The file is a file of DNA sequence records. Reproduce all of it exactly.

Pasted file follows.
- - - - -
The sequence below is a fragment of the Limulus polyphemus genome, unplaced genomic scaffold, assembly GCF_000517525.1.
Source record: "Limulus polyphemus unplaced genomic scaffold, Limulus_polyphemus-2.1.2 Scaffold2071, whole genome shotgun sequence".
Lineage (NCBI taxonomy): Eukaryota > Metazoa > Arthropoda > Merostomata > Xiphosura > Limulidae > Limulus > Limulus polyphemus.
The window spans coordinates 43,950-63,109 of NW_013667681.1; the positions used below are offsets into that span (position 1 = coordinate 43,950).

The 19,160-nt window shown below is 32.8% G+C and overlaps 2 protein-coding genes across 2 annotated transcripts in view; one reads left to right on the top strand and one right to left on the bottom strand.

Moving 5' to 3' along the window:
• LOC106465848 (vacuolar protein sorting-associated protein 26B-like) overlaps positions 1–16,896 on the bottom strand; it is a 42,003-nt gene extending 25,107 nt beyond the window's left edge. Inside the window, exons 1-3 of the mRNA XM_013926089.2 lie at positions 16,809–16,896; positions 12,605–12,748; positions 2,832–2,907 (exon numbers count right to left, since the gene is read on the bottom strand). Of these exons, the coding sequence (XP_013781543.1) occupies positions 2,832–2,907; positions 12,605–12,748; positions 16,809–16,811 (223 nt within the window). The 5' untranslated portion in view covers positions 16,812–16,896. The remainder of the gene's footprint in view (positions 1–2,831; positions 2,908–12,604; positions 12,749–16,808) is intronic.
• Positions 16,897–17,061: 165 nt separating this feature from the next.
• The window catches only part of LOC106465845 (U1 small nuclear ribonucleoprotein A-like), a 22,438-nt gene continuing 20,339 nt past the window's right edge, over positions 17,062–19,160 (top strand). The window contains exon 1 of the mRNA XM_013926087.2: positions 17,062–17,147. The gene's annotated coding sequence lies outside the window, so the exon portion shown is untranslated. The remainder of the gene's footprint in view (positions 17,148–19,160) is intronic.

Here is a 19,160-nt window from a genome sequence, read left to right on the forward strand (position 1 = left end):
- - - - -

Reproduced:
The sequence below is a fragment of the Limulus polyphemus genome, unplaced genomic scaffold, assembly GCF_000517525.1.
Source record: "Limulus polyphemus unplaced genomic scaffold, Limulus_polyphemus-2.1.2 Scaffold2071, whole genome shotgun sequence".
Lineage (NCBI taxonomy): Eukaryota > Metazoa > Arthropoda > Merostomata > Xiphosura > Limulidae > Limulus > Limulus polyphemus.
The window spans coordinates 43,950-63,109 of NW_013667681.1; the positions used below are offsets into that span (position 1 = coordinate 43,950).

The 19,160-nt window shown below is 32.8% G+C and overlaps 2 protein-coding genes across 2 annotated transcripts in view; one reads left to right on the top strand and one right to left on the bottom strand.

Moving 5' to 3' along the window:
• LOC106465848 (vacuolar protein sorting-associated protein 26B-like) overlaps positions 1–16,896 on the bottom strand; it is a 42,003-nt gene extending 25,107 nt beyond the window's left edge. Inside the window, exons 1-3 of the mRNA XM_013926089.2 lie at positions 16,809–16,896; positions 12,605–12,748; positions 2,832–2,907 (exon numbers count right to left, since the gene is read on the bottom strand). Of these exons, the coding sequence (XP_013781543.1) occupies positions 2,832–2,907; positions 12,605–12,748; positions 16,809–16,811 (223 nt within the window). The 5' untranslated portion in view covers positions 16,812–16,896. The remainder of the gene's footprint in view (positions 1–2,831; positions 2,908–12,604; positions 12,749–16,808) is intronic.
• Positions 16,897–17,061: 165 nt separating this feature from the next.
• The window catches only part of LOC106465845 (U1 small nuclear ribonucleoprotein A-like), a 22,438-nt gene continuing 20,339 nt past the window's right edge, over positions 17,062–19,160 (top strand). The window contains exon 1 of the mRNA XM_013926087.2: positions 17,062–17,147. The gene's annotated coding sequence lies outside the window, so the exon portion shown is untranslated. The remainder of the gene's footprint in view (positions 17,148–19,160) is intronic.

Here is a 19,160-nt window from a genome sequence, read left to right on the forward strand (position 1 = left end):